Widgets Magazine

Education for women is paramount, Kristof says

New York Times columnist and two-time Pulitzer Prize winner Nicholas Kristof identified gender discrimination as the century’s paramount moral challenge when he spoke Saturday evening in Cubberley Auditorium. Kristof compared gender inequality to slavery in the 19th century and to totalitarianism in the 20th.


New York Times Op-Ed columnist Nicholas Kristof spoke Saturday evening about humanitarianism and student involvement. (WENDING LU/The Stanford Daily)

“Women and girls aren’t the problem,” Kristof said. “They are the solution.”


Kristof argued that education, particularly for girls and young women, holds the key to enacting change in impoverished and developing countries. Educating a girl, Kristof stated, inspires dramatic changes and deteriorates other social issues.


On the topic of gender discrimination leading to deaths, Kristof said it is an issue that both men and women must address together.


“Just as the Holocaust was not just a Jewish problem, this is a global rights issue, and it needs to be handled as such,” he said.


In response to a student’s question about why global issues may receive more attention than local concerns, Kristof said there is a misconception that gender discrimination is only an international issue.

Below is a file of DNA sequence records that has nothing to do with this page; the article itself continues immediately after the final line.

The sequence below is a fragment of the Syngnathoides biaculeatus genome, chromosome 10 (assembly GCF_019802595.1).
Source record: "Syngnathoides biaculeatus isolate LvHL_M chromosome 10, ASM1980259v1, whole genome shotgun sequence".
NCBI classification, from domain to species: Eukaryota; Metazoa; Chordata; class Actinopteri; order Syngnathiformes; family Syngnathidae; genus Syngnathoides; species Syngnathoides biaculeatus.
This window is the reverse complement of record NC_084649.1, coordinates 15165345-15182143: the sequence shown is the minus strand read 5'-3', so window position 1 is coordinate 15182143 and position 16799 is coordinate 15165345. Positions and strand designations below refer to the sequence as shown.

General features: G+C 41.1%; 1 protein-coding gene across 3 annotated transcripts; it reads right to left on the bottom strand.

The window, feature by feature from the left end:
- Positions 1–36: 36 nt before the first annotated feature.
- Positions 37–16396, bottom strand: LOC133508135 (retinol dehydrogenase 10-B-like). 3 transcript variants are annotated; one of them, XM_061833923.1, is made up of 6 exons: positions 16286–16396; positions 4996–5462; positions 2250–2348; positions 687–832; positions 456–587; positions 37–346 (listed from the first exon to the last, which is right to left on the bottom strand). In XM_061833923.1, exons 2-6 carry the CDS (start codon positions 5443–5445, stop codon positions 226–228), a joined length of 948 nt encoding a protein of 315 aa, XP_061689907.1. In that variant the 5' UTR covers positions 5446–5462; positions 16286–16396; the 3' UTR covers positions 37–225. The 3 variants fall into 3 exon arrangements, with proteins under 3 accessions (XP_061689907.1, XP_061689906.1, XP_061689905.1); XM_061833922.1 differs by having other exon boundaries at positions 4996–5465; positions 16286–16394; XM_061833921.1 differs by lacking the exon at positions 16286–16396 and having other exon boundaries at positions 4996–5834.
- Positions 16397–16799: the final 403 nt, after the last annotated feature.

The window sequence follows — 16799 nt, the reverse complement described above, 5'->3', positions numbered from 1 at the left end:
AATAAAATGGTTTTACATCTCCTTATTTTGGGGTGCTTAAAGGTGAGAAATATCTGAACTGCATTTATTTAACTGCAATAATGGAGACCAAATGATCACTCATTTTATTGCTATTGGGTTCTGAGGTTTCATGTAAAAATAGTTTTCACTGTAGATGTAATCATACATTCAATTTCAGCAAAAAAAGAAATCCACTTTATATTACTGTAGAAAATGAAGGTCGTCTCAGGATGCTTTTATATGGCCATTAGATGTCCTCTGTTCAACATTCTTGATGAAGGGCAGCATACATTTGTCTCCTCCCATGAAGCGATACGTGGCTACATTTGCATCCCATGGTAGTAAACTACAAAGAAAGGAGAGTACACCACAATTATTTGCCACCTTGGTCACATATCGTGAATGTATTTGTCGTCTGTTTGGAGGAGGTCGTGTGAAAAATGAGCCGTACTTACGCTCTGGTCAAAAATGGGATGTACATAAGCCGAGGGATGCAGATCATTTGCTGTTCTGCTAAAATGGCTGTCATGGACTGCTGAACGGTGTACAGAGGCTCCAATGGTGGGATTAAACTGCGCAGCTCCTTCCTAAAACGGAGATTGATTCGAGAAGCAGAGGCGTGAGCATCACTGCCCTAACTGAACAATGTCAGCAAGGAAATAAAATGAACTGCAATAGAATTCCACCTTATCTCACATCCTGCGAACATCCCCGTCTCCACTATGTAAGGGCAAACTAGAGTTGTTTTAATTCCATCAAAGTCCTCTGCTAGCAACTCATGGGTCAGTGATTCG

He explained that the issue is pertinent throughout the United States, as girls who run away from home become the responsibility of society.


“We don’t have the moral authority to criticize or offer our aid to other countries unless we can clean up our act in the U.S.,” he said.


However, Kristof also made the point that on the issue of poverty, “the issue abroad is truly a different kind.”


“It is an issue of a different order or magnitude in other aspects of the world,” Kristof said.


In the question and answer portion of the event, Kristof answered questions on topics ranging from his personal opinion of China’s one-child policy to his favorite war story.


“Kristof gave a dynamic and thought-provoking talk that elaborated on the topic of gender inequality and third world poverty with Stanford students in an exceptionally candid and funny lecture,” sad Dylan Bulkeley-Krane ’13, director of the Speakers Bureau, which co-sponsored the event along with Stanford In Government (SIG) and FACE AIDS. “We are lucky to have experienced such a sincere and accomplished speaker.”


“Kristof’s visit to campus has been almost a year in the making,” said Otis Reid ’12, SIG Chair. “We chose Kristof because of his strong passion for humanitarian issues and his emphasis on inspiring young people to engage in a life of service.”


To conclude his discussion, Kristof posed a question to the audience.


“We, sitting here, have truly won the lottery of life, but with it comes responsibility,” he said. “What will you do with your responsibility?”